Last night the Moon and Mercury were close to one another, able to fit into the field of my 300mm zoom lens. Venus was way, waaaaaay down near the setting Sun and while folks with flat horizons were seeing it, I have trees, houses, and a small mountain to my west.
Tonight everything had moved, as celestial bodies tend to do. It’s that whole space-time, circling around in the gravity well thing. Which meant that Venus was a bit higher, and even though it was still too bright to see Mercury, Venus is a lot brighter than Mercury and I could juuuuuust see it above the trees as it was setting.
See it? To the right of the phallic tree, just barely above those trees. If you click on the image to get the full-sized photo, you’ll see it…
This cell phone image, blown up to the limit of resolution looks fuzzy – tomorrow night go out (assuming it’s clear) and if you can, take a pair of binoculars. Venus is very bright, looks like a diamond shining against the gathering dusk. Spectacular.
Sort of like this, with the good camera, just as it was disappearing.
Even without a lot of magnification, similar to what you would see with the naked eye, it stands out pretty well.
But there weren’t any pictures with the Moon, Mercury, and Venus. Too bright as Venus was setting. So I waited until it got darker.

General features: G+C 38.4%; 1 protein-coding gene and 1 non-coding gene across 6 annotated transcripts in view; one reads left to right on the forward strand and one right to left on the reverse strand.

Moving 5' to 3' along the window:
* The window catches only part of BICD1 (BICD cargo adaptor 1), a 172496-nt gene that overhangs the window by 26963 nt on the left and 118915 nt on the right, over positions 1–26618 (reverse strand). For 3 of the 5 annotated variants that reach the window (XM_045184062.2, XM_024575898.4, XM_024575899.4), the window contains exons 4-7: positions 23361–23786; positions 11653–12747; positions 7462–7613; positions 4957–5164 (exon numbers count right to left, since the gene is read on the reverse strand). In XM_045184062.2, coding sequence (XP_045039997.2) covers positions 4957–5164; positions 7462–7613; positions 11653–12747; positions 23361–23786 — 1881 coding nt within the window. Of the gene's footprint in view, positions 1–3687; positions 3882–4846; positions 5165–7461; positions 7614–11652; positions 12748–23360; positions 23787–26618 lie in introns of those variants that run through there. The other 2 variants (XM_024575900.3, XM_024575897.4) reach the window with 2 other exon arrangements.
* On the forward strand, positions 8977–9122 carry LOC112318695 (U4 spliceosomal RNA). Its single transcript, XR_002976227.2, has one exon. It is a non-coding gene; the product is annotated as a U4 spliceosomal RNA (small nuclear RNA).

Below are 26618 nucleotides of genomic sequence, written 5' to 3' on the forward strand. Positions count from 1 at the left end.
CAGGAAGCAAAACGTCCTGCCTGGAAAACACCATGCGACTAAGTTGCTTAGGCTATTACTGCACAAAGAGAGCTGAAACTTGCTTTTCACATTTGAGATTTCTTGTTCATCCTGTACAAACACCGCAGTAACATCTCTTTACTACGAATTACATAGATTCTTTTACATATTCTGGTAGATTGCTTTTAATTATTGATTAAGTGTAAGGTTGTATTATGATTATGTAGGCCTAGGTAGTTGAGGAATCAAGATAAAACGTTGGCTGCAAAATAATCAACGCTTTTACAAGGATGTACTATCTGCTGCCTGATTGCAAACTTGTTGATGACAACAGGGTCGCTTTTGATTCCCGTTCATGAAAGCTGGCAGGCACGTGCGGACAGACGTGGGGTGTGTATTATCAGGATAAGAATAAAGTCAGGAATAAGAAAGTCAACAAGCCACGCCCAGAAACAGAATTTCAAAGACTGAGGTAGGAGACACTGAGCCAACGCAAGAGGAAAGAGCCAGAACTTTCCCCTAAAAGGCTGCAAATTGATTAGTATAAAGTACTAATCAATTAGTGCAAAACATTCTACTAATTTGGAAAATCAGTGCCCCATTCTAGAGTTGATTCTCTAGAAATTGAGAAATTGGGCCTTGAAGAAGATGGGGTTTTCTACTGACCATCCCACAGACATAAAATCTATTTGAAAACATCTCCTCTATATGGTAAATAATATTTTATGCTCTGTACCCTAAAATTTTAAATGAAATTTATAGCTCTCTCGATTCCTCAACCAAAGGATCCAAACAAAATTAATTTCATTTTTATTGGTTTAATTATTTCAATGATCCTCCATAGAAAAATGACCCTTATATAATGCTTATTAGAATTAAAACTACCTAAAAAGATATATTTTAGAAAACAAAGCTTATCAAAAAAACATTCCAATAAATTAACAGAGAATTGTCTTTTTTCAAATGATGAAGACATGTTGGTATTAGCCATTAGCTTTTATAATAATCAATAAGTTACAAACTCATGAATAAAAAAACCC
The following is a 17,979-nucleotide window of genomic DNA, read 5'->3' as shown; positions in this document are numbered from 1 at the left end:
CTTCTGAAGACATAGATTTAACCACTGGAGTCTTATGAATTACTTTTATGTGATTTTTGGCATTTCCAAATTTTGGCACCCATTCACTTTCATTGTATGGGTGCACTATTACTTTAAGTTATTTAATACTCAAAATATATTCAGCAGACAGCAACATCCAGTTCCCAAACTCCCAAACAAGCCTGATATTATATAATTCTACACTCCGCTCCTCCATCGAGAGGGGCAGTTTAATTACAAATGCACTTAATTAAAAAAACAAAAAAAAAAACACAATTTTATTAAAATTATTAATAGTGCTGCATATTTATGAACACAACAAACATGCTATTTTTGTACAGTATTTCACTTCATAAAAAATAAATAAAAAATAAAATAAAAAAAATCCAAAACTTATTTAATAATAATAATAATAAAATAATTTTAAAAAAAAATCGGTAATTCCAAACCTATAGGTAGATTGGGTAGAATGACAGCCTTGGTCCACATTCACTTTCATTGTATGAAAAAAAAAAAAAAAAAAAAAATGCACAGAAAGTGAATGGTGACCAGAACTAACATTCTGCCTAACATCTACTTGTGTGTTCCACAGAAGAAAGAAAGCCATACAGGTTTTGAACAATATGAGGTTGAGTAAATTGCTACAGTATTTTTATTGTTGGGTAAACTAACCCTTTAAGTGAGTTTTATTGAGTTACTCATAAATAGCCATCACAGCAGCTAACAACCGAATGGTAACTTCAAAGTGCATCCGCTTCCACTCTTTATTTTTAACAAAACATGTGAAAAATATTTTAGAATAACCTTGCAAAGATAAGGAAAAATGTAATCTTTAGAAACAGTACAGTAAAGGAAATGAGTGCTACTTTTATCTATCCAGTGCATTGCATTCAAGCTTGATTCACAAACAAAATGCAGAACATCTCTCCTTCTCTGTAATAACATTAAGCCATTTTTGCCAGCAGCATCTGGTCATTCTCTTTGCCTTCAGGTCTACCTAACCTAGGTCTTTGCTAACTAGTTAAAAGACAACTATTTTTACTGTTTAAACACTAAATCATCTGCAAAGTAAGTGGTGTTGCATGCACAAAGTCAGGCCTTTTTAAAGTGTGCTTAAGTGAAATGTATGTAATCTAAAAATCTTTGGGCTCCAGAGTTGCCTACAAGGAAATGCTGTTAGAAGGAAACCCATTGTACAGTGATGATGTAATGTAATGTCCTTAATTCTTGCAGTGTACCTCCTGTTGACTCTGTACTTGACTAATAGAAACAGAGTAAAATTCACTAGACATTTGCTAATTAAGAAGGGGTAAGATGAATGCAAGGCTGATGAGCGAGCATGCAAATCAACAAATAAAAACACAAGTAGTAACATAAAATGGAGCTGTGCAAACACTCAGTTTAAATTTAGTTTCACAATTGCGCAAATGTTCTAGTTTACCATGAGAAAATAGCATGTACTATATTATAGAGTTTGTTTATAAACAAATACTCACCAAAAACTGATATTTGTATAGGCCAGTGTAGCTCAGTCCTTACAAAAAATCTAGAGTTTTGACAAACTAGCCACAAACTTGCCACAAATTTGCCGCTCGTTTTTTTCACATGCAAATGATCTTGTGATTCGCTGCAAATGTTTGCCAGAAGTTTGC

About a half hour later, the Moon in the upper left, Mercury about halfway between the trees to the right of the phallic tree, just below being level with the top of it.
Compared to last night, it’s easy to see how much the Moon moves from one night to the next.
A cropped image of the crescent moon, three and a half days past new moon.
Similarly cropped image of overexposed moon, showing the dark portion of the moon in Earthshine.
Full-frame crescent moon in Earthsine.
It will probably be a couple of days before Venus climbs up high enough to be seen in the dark sky with Mercury, and by that time the Moon will be close to or past a quarter moon, way out of this picture. Just as well, the forecast is iffy for the next couple of evenings here.
On the early morning before sunrise on Wednesday, May 26th, there will be a total eclipse of the moon. (See examples of what it will look like here and here.) You won’t see it if you’re on the US east coast or Europe, but you will probably see some or all of it in eastern Asia or on the west coast of North America. In Los Angeles, the partial eclipse begins at 02:45 AM, totality begins at 04:11 AM, maximum eclipse is at 04:18 AM, totality ends at 04:25 AM, and the partial phase ends at 05:52, right at sunrise.
As they say, mark your clocks and set your calendars!